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NextGen Magazine

 
 

  • NYC Millennials Breaking Budgets on Housing Costs

    By:
    Chris Gaetano
    |
    Feb 20, 2018
    A survey of over 1,000 renters and homeowners across New York City has found that, while a sizable chunk of city dwellers spend more on housing than what they initially budgeted for, millennials are the most over-extended in terms of keeping a roof over their heads. 
  • When Small Talk Runs Out

    By:
    Chris Gaetano
    |
    Feb 16, 2018
    You're talking to someone at a networking event and have reached the stage in the conversation where you've exhausted all the regular small talk topics at your disposal. Now you're both kinda shuffling around awkwardly as you scope out the room for someone to save you from this situation. But perhaps you can salvage this talk? 
  • Graduating Students Now Face Average of $37,172 Debt Load

    By:
    Chris Gaetano
    |
    Feb 15, 2018
    The average student debt load for new graduates is now $37,172, a dramatic increase of $20,000 over the past 13 years. 
  • Americans Will Spend an Estimated $19B on Valentines Day

    By:
    Chris Gaetano
    |
    Feb 14, 2018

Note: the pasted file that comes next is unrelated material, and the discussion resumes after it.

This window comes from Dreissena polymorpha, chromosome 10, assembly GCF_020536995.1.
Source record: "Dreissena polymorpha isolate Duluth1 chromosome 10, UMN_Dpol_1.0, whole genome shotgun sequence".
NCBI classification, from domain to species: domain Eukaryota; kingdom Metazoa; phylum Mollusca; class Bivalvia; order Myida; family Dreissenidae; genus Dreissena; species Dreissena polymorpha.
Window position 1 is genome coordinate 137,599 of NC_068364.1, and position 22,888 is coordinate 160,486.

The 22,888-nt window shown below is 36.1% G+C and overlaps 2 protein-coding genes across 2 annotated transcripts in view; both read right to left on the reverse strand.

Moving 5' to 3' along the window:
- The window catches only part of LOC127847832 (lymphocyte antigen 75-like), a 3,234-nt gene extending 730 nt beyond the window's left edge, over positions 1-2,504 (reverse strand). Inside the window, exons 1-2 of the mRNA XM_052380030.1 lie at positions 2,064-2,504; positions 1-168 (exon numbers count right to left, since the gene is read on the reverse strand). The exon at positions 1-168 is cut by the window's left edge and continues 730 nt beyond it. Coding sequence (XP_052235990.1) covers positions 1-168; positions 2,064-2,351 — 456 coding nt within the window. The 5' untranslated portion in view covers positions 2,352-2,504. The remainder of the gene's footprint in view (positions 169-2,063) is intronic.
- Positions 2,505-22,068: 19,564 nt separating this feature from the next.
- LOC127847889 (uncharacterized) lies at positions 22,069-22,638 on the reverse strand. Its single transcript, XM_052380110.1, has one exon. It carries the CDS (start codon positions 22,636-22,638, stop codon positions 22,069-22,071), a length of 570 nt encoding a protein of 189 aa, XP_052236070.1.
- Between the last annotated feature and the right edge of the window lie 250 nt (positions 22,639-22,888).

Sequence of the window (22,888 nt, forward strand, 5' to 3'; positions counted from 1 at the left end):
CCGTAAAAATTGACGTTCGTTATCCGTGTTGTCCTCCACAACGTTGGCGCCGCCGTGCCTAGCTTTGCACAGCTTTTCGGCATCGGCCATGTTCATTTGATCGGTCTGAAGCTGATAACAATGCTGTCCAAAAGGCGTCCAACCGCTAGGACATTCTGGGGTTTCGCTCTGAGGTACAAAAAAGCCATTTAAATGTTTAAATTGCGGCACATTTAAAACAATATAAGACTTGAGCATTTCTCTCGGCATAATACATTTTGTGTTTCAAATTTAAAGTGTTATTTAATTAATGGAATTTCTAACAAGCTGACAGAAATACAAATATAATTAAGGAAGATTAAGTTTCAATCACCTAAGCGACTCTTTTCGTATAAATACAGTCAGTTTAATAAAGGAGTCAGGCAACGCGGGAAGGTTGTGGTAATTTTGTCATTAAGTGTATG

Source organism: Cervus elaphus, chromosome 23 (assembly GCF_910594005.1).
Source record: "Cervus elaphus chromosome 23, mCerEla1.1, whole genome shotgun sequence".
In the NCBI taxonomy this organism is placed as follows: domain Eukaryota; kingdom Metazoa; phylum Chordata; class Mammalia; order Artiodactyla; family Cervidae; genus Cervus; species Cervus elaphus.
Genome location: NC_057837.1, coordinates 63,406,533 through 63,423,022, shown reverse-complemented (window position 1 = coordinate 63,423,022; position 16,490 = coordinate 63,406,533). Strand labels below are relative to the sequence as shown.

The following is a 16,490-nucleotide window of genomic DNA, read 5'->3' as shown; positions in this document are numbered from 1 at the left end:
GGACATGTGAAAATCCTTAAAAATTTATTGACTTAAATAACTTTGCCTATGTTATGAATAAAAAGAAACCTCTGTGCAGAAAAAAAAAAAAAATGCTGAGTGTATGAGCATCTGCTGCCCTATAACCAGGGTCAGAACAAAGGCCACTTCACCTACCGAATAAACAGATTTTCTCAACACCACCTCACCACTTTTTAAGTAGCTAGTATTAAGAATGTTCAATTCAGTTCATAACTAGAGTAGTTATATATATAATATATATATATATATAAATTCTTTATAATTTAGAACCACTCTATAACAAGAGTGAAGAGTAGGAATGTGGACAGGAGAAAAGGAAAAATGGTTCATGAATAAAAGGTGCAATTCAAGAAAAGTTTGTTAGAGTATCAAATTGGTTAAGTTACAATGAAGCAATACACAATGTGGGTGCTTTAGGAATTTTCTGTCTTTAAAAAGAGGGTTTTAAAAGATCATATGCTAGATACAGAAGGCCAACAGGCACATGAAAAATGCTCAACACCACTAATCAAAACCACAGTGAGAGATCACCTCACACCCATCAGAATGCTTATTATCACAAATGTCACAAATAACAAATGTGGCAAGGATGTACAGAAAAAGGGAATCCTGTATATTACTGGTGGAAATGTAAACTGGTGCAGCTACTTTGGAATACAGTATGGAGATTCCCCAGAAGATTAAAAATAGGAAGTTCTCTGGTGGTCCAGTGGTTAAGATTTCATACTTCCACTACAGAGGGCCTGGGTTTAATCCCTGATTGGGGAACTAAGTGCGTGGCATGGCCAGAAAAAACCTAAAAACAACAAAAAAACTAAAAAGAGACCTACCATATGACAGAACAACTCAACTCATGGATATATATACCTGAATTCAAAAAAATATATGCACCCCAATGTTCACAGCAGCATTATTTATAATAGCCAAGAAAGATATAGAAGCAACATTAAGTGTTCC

Valentines Day is a big deal in the U.S. if spending figures are any indication: it's estimates that Americans will spend $19.6 billion on the holiday.
  • Study: Pretty Much No One Reports Cryptocurrency Transactions

    By:
    Chris Gaetano
    |
    Feb 13, 2018
    Out of the 250,000 people who have already filed their taxes through site CreditKarma, only 100 have reported any transactions involving cryptocurrencies like Bitcoin. 
  • So You Want a Promotion...

    By:
    Chris Gaetano
    |
    Feb 9, 2018
    It's rare that opportunity comes to you. More often, you need to go to it. This means that, rather than waiting for the boss to recognize your talent and promote you, you might want to instead go to to the boss and directly ask. But before you do, Glassdoor.com has a few do's and don'ts to keep in mind. 
  • Why Hours, Not Results, Still Dominate Our Thinking

    By:
    Chris Gaetano
    |
    Feb 8, 2018
    Why is it that we still use hours as a metric for how hard we're working when we've known for a while that a 16-hour day alone won't produce the results we need? 
  • NYC No. 3 in Highest Credit Card Debt, No. 4 in Biggest Tax Refunds

    By:
    Chris Gaetano
    |
    Feb 7, 2018
    One study ranks New York City residents as number three when it comes to credit card debt, but at the same time another one places it at number four when it comes to the biggest tax refunds. 
  • Job Interviews While Unemployed Don't Need to be Stressful

    By:
    Chris Gaetano
    |
    Feb 6, 2018
    While it's true that it's much easier to get a job if you already have one, it's not an ironclad law. A recent CNBC article went over how to explain your current employment status to prospective employers in a way that won't turn them off of you. 
  • Study: Without Strong Digital Culture, Tech Can Sap, Not Enhance, Productivity

    By:
    Chris Gaetano
    |
    Feb 5, 2018